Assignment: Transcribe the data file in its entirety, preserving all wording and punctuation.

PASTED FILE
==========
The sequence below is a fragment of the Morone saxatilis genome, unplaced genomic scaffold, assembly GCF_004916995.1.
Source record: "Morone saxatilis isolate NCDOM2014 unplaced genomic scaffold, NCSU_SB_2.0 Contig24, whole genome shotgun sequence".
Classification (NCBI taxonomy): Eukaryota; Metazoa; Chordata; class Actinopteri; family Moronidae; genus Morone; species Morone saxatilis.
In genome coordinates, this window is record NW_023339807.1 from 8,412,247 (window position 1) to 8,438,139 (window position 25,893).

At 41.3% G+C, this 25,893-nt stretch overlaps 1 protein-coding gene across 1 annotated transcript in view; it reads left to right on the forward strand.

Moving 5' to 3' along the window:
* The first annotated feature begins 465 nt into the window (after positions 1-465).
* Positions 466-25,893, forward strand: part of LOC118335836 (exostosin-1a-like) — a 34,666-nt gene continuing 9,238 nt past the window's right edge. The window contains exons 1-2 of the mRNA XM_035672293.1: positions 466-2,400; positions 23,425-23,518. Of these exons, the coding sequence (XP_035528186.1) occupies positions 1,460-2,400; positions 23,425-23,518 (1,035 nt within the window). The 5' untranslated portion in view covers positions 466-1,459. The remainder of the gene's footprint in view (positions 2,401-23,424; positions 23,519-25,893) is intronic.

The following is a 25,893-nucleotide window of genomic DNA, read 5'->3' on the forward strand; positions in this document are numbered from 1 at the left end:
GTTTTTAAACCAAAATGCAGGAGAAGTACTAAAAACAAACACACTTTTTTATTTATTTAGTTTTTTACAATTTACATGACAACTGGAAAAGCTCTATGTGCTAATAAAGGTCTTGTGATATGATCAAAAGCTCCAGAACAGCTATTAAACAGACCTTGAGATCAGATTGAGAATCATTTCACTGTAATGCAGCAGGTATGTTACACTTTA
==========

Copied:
The sequence below is a fragment of the Morone saxatilis genome, unplaced genomic scaffold, assembly GCF_004916995.1.
Source record: "Morone saxatilis isolate NCDOM2014 unplaced genomic scaffold, NCSU_SB_2.0 Contig24, whole genome shotgun sequence".
Classification (NCBI taxonomy): Eukaryota; Metazoa; Chordata; class Actinopteri; family Moronidae; genus Morone; species Morone saxatilis.
In genome coordinates, this window is record NW_023339807.1 from 8,412,247 (window position 1) to 8,438,139 (window position 25,893).

At 41.3% G+C, this 25,893-nt stretch overlaps 1 protein-coding gene across 1 annotated transcript in view; it reads left to right on the forward strand.

Moving 5' to 3' along the window:
* The first annotated feature begins 465 nt into the window (after positions 1-465).
* Positions 466-25,893, forward strand: part of LOC118335836 (exostosin-1a-like) — a 34,666-nt gene continuing 9,238 nt past the window's right edge. The window contains exons 1-2 of the mRNA XM_035672293.1: positions 466-2,400; positions 23,425-23,518. Of these exons, the coding sequence (XP_035528186.1) occupies positions 1,460-2,400; positions 23,425-23,518 (1,035 nt within the window). The 5' untranslated portion in view covers positions 466-1,459. The remainder of the gene's footprint in view (positions 2,401-23,424; positions 23,519-25,893) is intronic.

The following is a 25,893-nucleotide window of genomic DNA, read 5'->3' on the forward strand; positions in this document are numbered from 1 at the left end:
GTTTTTAAACCAAAATGCAGGAGAAGTACTAAAAACAAACACACTTTTTTATTTATTTAGTTTTTTACAATTTACATGACAACTGGAAAAGCTCTATGTGCTAATAAAGGTCTTGTGATATGATCAAAAGCTCCAGAACAGCTATTAAACAGACCTTGAGATCAGATTGAGAATCATTTCACTGTAATGCAGCAGGTATGTTACACTTTA